Friday, February 25, 2022

EYEBALL (1975) Blu-ray Review

Eyeball (1975) d. Umberto Lenzi (Italy/Spain) (100 min)

A group of American tourists seeing the sight of Barcelona are targeted by a red-gloved killer with a penchant for slashing and dashing and tarrying only long enough to puncture the victim’s left eye as a calling card. With a literal busload of suspects and a cranky veteran cop (retiring in a week) on the case, this is an admirably energetic and playful entry in the giallo sweepstakes, one of the last entries of the Italian heyday and Lenzi’s final effort in the subgenre.

While not terribly bloody or scary or artfully directed (outside of Barcelona’s natural charms, since the film doubles as a travelogue – why let a string of murders get in the way of your vacation?), Eyeball does manage to keep things lively and suspenseful since Lenzi makes pretty much everyone look suspicious at some point. (Everyone being issued an identical red plastic poncho when a rainstorm hits is an especially nice touch, and perhaps a nod to Nicolas Roeg’s Don’t Look Now which had been released to great success two years prior.)

From Mirta Miller’s (Count Dracula’s Great Love, Dr. Jekyll vs. the Werewolf) sexy photographer to George Rigaud’s (Horror Express, All the Colors of the Dark) seemingly benevolent man of the cloth to exotic model Ines Pellegrini (the same year she appeared as “The Slave Girl” in Pasolini’s Salo, or the 120 Days of Sodom) to Hammer and Italian horror mainstay John Richardson (One Million Years B.C., The Vengeance of She, Black Sunday, Torso) as a businessman having an affair with his secretary (Martine Brochard) who suspects his estranged wife (Marta May) is behind it all, this wonderfully diverse and animated cast of potential psychos is slowly trimmed down with plenty of ocular trauma greasing the wheels.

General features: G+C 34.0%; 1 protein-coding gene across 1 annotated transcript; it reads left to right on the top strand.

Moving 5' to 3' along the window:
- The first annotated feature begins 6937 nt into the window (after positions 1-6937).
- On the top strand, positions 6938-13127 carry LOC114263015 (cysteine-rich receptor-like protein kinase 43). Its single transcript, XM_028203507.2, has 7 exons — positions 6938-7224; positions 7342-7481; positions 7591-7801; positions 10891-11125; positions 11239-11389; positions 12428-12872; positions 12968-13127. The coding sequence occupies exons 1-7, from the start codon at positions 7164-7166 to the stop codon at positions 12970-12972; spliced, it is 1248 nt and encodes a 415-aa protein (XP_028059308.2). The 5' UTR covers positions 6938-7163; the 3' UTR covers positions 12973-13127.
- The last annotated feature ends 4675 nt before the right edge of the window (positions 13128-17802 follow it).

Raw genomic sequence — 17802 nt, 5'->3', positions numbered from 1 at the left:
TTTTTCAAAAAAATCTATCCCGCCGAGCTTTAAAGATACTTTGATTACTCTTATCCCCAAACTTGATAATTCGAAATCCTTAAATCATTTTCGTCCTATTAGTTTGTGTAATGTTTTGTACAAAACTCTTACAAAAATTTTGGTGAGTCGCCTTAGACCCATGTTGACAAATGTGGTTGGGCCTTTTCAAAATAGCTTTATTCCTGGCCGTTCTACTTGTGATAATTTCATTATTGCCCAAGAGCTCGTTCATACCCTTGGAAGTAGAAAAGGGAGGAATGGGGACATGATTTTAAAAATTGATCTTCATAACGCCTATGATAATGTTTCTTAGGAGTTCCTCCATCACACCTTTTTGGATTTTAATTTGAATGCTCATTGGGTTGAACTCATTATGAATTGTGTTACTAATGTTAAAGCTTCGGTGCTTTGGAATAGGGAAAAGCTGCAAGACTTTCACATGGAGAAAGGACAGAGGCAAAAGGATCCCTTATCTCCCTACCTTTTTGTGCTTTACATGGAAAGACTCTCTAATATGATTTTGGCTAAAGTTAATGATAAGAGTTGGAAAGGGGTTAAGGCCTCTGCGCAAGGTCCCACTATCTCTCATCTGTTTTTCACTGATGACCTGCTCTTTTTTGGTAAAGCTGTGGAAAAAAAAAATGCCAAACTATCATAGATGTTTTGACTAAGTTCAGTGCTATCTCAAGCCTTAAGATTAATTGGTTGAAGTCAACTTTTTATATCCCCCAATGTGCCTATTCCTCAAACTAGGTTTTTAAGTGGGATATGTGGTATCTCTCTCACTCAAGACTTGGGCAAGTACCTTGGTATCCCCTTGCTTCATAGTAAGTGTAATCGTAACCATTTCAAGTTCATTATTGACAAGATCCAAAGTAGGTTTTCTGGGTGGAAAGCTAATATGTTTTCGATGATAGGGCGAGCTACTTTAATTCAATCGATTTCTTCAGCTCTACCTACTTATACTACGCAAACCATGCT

While Lenzi (who co-wrote the script with Felix Tusell) is often thought of primarily as the creator of such debauched class-icks as Cannibal Ferox and Nightmare City, it’s worth remembering that, like most of the Italian maestros, he worked in a number of genres throughout the 1960s and ’70s ranging from spaghetti westerns (Pistol for a Hundred Coffins) to comedies (Love and Chatter) to action (The Tough Ones) to gut-punching thrillers (Almost Human). In the giallo category, he logged several classier affairs with Carroll Baker (Knife of Ice, A Quiet Place to Kill, So Sweet… So Perverse), as well as the deliciously titled Spasmo. Eyeball is probably the most overtly bonkers of the bunch, and it’s fun to watch him cutting loose without going full-tilt shameless as he did with the dawn of the 1980s.


Brand New 2018 2K Transfer and Restoration with Extensive Colour Correction exclusive to this Release.
English and Italian Soundtracks with newly translated English subtitles for the Italian track.
Audio Commentary by the Gialli loving Podcast, The Hysteria Continues
ALL EYES ON LENZI: THE LIFE AND TIMES OF THE ITALIAN EXPLOITATION TITAN - Brand new feature length documentary (83 minutes) detailing the work and legacy of Rome's most prolific grindhouse nightmare-maker. Features never-before-seen interview footage with Umberto Lenzi himself and comments from critics John Martin,Manlio Gomarasca and Rachael Nisbet, academic Mikel Koven, actors Danilo Mattei and Giovanni Lombardo Radice and director and writer Scooter McCrae!!
Eyeballs on Martin Brochard: 2018 Interview with Actress Martine Brochard
Eyeball Locations Featurette

Eyeball is available now on Blu-ray from 88 Films and can be ordered HERE:



  1. I cannot recall if you saw The Last Matinee yet, which calls to mind films as diverse as Deep Red, Demons, and Anguish, as well as a dash of Eyeball. I recommend it as an enjoyably gory riff on the giallo flicks we have enjoyed over the years.

    1. I have not! Thanks for putting it on my radar.

  2. Colour correction? 😂
    Everything looks pink.